“In terms of blockbusters that get people talking about publishing, this wasn’t a year for that,” Tobin points out. “There’s some optimism that in tough economic times, when retailers predict a grim holiday season, it’s the kind of environment where people buy books. I’m hoping that will be the case this year.”
Courier put the finishing touches on its Kendallville, IN, four-color facility capacity expansion this year, and is in the process of constructing a 200,000-square-foot warehouse at the plant. In the past 10 years, the staff there has grown from 185 to more than 600. Courier also made an investment in adding to its sales force, which has raised revenues from existing clients and brought in new accounts.
A new greening initiative has been successful, as well. Courier launched a green labeling program for books called Green Edition. Using the Environmental Defense Fund’s paper calculator, Courier determines the environmental savings for the print run of a domestically produced book, based on using recycled paper as opposed to virgin grades. Publisher jobs meeting certain criteria may get the green label, and the printer has reeled in incremental business as a result.
Due to customer requests and a desire to be a full-service book printing provider, the print-on-demand (POD) era is coming to Courier Corp. Tobin says the company plans to develop a digital book printing platform in-house during 2009. This will enable the printer to continue serving clients with lower quantities in an age of low-to-near-zero inventory.
As for how 2009 may play out, Tobin rattles off the prime suspects: the economy, consumer confidence, credit markets and global financial markets. Understanding the cautious approach taken by customers will go a long way toward setting expectations, he adds.
“We, at Courier, are focusing on what we’ve been doing this year—providing great service, increasing our share with current customers and winning new clients,” Tobin remarks. “We’re confident we’ll do fine in ’09. That said, I think it will be a year where everyone is just going to be very careful about how they spend money and invest, and publishers will be cautious about building too much inventory.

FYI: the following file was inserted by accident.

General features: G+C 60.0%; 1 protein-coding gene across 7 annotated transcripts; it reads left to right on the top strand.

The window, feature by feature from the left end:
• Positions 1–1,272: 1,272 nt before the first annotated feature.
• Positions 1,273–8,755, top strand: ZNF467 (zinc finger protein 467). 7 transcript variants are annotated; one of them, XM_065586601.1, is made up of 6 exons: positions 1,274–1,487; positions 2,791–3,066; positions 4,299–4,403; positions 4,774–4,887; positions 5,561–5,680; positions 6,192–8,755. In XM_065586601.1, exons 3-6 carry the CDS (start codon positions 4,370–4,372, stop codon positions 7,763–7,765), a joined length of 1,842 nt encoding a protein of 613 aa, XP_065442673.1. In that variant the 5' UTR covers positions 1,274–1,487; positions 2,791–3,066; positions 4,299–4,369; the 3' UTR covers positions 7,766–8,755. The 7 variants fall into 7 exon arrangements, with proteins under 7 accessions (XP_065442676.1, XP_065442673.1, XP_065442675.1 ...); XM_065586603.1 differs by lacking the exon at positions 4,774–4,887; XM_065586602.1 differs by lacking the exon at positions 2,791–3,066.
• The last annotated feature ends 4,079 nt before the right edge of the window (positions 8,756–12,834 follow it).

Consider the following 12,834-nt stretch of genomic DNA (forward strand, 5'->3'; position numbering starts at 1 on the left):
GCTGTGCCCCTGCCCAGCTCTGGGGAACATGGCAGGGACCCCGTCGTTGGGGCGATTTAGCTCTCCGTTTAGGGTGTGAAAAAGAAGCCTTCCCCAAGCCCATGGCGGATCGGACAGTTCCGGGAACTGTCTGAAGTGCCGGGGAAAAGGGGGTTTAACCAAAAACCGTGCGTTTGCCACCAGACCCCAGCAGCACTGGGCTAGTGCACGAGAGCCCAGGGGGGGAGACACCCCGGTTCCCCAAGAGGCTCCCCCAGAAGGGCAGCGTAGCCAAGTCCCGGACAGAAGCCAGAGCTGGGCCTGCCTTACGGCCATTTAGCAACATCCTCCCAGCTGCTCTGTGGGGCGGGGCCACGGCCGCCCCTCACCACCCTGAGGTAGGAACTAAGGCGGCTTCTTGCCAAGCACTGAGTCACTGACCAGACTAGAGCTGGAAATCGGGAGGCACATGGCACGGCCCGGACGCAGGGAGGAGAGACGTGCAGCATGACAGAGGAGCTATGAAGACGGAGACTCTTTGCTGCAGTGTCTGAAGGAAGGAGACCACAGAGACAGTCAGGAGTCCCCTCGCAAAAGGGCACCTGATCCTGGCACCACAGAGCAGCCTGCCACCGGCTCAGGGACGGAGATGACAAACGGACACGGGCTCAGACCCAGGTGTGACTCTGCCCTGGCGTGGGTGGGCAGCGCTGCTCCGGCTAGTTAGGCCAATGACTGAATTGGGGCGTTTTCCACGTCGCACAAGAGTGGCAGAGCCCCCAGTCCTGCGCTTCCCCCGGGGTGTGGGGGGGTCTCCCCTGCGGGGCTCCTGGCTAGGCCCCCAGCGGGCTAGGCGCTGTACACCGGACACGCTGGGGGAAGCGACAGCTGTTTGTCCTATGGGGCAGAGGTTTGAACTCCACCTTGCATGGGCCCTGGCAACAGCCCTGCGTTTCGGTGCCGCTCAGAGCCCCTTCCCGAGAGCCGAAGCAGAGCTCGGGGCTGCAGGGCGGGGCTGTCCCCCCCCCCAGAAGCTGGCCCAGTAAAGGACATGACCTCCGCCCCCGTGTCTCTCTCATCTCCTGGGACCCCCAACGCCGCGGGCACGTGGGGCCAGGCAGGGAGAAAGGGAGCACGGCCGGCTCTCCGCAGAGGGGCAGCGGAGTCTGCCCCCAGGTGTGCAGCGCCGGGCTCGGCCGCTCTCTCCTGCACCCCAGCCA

“Print runs will probably continue to get smaller in some instances, but I think the industry will be healthy. Enrollments are up, so that will help. As long as we understand people are being conservative in spending, we’ll be able to adjust our efforts accordingly. It should work out to be a decent year.”
With an unpredictable trade market and retailers staring down a challenging 2008 holiday season, RR Donnelley provided customers with inventory management, quick turnarounds and broad flexibility. Meyer’s “Twilight” and Oprah picks gave RR Donnelley the chance to continue providing quick turns on large volume orders, so its customers could maximize sales.
Some Segments Growing
Ed Lane, president of book and directory at RR Donnelley, points out that the education sector saw growth in basal and supplemental sales, buoyed by RR Donnelley’s diverse product list ranging from testing materials to flash cards, kitting and fulfillment. Aiding in the growth is its investment in single-color digital gear, sheetfed presses and binding lines to improve flexibility and efficiency in its domestic and Chinese platforms.
“We upgraded our one-color digital print module, which enabled us to improve upon the quality, speed and resolution for our one-color trade and education customers,” Lane explains. “In addition, we announced the development of the industry’s first 1,200 dpi, four-color, ink-jet web press. By the end of the first quarter of 2009, we plan to expand our product offering of one-color digital printing to include four-color digitally printed books.
Other planned investments include increasing the capacity of its Lake Park, WI, facility to meet demand from book fulfillment and distribution customers. RR Donnelley’s order entry and archival systems have also been upgraded.
What does RR Donnelley expect from 2009? With an uncertain economy and the need for consumer confidence, Lane plans on staying close to his customers and leveraging the printer’s strengths—those things in his control.
“As always, the book market enjoys growth from bestsellers,” Lane says. “With the election and the Olympics over, the opportunity for book media coverage increases, and this translates into more book sales. The el-hi segment will be dependent upon funding from the states, while the college market is expected to be stable, although digital options continue to be introduced.
“RR Donnelley is committed to our customers and believes that our expansive global book manufacturing platform, superior customer service, and overall breadth of services enable us to be nimble and respond quickly and effectively to each market’s growth and to customers’ ever-changing needs.” PI